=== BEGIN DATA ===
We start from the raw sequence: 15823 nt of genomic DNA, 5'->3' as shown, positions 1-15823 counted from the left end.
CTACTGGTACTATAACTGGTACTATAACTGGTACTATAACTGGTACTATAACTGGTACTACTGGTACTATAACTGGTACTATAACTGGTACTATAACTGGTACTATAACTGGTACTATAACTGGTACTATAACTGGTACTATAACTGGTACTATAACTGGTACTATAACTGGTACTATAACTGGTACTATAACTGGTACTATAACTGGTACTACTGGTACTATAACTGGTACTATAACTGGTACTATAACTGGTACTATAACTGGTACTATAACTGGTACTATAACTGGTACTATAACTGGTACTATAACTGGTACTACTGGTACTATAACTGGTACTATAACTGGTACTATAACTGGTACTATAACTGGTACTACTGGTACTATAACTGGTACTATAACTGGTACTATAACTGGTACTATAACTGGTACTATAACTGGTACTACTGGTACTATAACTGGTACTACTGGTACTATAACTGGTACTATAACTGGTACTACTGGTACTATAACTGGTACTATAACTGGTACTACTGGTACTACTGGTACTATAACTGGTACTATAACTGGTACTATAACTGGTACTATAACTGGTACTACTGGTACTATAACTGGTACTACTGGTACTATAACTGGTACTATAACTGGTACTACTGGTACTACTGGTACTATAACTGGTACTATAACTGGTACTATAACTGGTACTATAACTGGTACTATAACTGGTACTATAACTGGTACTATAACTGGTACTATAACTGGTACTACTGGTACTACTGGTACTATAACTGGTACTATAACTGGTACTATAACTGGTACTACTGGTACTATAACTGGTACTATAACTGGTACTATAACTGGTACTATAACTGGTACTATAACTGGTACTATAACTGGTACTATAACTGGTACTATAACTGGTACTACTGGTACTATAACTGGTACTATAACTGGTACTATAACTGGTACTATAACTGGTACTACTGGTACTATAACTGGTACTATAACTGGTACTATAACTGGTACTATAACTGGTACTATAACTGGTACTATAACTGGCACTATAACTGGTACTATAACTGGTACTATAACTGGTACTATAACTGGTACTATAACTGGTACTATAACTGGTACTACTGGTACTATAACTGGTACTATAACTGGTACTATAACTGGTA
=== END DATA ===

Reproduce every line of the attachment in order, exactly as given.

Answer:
We start from the raw sequence: 15823 nt of genomic DNA, 5'->3' as shown, positions 1-15823 counted from the left end.
CTACTGGTACTATAACTGGTACTATAACTGGTACTATAACTGGTACTATAACTGGTACTACTGGTACTATAACTGGTACTATAACTGGTACTATAACTGGTACTATAACTGGTACTATAACTGGTACTATAACTGGTACTATAACTGGTACTATAACTGGTACTATAACTGGTACTATAACTGGTACTATAACTGGTACTATAACTGGTACTACTGGTACTATAACTGGTACTATAACTGGTACTATAACTGGTACTATAACTGGTACTATAACTGGTACTATAACTGGTACTATAACTGGTACTATAACTGGTACTACTGGTACTATAACTGGTACTATAACTGGTACTATAACTGGTACTATAACTGGTACTACTGGTACTATAACTGGTACTATAACTGGTACTATAACTGGTACTATAACTGGTACTATAACTGGTACTACTGGTACTATAACTGGTACTACTGGTACTATAACTGGTACTATAACTGGTACTACTGGTACTATAACTGGTACTATAACTGGTACTACTGGTACTACTGGTACTATAACTGGTACTATAACTGGTACTATAACTGGTACTATAACTGGTACTACTGGTACTATAACTGGTACTACTGGTACTATAACTGGTACTATAACTGGTACTACTGGTACTACTGGTACTATAACTGGTACTATAACTGGTACTATAACTGGTACTATAACTGGTACTATAACTGGTACTATAACTGGTACTATAACTGGTACTATAACTGGTACTACTGGTACTACTGGTACTATAACTGGTACTATAACTGGTACTATAACTGGTACTACTGGTACTATAACTGGTACTATAACTGGTACTATAACTGGTACTATAACTGGTACTATAACTGGTACTATAACTGGTACTATAACTGGTACTATAACTGGTACTACTGGTACTATAACTGGTACTATAACTGGTACTATAACTGGTACTATAACTGGTACTACTGGTACTATAACTGGTACTATAACTGGTACTATAACTGGTACTATAACTGGTACTATAACTGGTACTATAACTGGCACTATAACTGGTACTATAACTGGTACTATAACTGGTACTATAACTGGTACTATAACTGGTACTATAACTGGTACTACTGGTACTATAACTGGTACTATAACTGGTACTATAACTGGTA